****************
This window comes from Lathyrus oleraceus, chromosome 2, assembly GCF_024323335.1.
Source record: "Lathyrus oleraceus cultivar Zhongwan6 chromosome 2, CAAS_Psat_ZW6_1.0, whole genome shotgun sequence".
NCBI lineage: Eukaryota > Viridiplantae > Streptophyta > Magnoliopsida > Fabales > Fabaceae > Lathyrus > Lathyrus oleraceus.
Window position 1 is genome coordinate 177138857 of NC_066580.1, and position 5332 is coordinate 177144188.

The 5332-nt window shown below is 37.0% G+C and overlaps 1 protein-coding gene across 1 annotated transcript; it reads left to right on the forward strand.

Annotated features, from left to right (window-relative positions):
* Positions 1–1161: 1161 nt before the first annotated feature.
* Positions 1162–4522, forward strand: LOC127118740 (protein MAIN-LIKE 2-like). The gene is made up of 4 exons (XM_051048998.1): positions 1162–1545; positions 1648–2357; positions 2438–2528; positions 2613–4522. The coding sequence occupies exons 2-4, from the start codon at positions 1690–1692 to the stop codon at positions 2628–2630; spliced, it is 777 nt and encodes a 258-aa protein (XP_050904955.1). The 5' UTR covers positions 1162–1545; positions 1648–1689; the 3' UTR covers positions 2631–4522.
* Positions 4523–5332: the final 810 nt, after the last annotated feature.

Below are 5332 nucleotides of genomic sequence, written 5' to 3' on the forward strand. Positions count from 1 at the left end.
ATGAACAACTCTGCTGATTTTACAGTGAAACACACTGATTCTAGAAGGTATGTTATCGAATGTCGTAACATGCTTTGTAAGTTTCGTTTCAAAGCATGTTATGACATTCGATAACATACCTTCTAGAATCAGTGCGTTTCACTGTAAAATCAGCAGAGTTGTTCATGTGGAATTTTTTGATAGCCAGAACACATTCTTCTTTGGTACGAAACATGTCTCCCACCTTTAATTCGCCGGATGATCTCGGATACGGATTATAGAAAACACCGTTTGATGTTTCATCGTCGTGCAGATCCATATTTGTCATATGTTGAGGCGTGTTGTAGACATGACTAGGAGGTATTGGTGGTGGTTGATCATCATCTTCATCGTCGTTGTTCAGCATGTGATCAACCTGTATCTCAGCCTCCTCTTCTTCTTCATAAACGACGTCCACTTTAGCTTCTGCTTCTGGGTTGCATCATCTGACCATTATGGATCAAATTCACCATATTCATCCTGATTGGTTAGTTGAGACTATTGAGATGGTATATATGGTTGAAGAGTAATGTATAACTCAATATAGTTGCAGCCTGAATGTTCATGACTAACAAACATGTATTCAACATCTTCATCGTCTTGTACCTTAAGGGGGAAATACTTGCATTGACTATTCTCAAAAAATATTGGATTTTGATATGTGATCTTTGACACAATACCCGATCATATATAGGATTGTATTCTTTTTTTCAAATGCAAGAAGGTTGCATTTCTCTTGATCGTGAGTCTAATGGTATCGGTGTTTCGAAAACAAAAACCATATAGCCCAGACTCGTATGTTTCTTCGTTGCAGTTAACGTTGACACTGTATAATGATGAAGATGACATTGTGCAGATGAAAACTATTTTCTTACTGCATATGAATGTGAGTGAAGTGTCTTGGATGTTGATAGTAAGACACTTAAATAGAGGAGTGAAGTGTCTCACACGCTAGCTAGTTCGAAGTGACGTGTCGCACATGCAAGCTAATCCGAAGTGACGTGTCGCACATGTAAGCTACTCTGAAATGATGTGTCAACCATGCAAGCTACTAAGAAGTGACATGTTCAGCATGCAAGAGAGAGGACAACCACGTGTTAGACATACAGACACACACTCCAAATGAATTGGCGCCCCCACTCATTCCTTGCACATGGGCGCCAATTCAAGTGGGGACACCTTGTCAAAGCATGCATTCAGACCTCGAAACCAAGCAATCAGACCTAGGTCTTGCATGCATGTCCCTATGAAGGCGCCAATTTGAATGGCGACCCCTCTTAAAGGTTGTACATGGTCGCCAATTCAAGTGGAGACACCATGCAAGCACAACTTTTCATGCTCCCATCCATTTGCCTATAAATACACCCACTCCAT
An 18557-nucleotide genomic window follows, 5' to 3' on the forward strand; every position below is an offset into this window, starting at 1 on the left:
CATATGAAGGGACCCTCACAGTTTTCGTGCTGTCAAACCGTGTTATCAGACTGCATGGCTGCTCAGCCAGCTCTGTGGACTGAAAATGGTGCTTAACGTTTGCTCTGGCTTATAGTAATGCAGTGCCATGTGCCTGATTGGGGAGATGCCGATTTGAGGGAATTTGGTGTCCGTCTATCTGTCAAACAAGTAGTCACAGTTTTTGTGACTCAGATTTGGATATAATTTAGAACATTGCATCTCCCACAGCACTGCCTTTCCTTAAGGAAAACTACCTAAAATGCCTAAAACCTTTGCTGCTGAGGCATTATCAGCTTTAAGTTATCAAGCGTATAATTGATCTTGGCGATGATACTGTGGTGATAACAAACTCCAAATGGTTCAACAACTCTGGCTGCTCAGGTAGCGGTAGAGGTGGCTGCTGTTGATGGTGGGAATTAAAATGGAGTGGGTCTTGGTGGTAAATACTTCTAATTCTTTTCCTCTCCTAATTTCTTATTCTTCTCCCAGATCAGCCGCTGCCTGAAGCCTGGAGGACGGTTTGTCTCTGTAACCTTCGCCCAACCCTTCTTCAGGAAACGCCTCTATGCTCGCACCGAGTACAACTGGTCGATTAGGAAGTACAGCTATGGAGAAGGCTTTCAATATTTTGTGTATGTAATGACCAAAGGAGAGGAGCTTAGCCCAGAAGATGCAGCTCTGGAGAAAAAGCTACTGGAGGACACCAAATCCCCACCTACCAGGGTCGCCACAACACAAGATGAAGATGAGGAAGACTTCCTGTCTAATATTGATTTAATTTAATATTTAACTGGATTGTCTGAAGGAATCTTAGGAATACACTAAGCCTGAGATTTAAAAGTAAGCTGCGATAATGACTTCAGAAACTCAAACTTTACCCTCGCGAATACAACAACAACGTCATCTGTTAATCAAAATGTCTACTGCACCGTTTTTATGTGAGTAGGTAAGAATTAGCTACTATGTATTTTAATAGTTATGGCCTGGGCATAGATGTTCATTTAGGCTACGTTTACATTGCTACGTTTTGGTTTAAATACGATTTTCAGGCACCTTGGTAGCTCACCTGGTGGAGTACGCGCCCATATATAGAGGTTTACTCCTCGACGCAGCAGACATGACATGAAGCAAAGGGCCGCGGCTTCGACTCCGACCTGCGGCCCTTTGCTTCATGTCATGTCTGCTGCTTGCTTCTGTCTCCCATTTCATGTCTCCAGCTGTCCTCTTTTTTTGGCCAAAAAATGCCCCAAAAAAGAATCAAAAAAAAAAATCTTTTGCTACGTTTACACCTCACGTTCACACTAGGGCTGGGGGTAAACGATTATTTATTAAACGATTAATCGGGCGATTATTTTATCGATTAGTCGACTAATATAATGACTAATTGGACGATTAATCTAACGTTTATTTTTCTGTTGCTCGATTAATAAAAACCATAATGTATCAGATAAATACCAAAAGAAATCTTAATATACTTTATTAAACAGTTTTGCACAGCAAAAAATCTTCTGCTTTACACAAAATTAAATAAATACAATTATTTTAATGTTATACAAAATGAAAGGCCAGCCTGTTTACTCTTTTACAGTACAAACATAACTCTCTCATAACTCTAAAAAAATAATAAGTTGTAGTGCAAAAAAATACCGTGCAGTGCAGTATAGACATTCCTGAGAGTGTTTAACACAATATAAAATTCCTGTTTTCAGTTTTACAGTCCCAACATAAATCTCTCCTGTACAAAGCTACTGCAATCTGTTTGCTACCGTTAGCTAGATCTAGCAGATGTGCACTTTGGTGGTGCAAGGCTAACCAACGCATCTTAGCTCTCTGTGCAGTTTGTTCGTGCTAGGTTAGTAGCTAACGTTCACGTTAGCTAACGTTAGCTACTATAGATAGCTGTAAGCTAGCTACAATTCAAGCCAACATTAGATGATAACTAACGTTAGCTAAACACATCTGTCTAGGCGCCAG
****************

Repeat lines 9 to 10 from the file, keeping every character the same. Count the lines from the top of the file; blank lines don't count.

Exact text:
* Positions 4523–5332: the final 810 nt, after the last annotated feature.

Below are 5332 nucleotides of genomic sequence, written 5' to 3' on the forward strand. Positions count from 1 at the left end.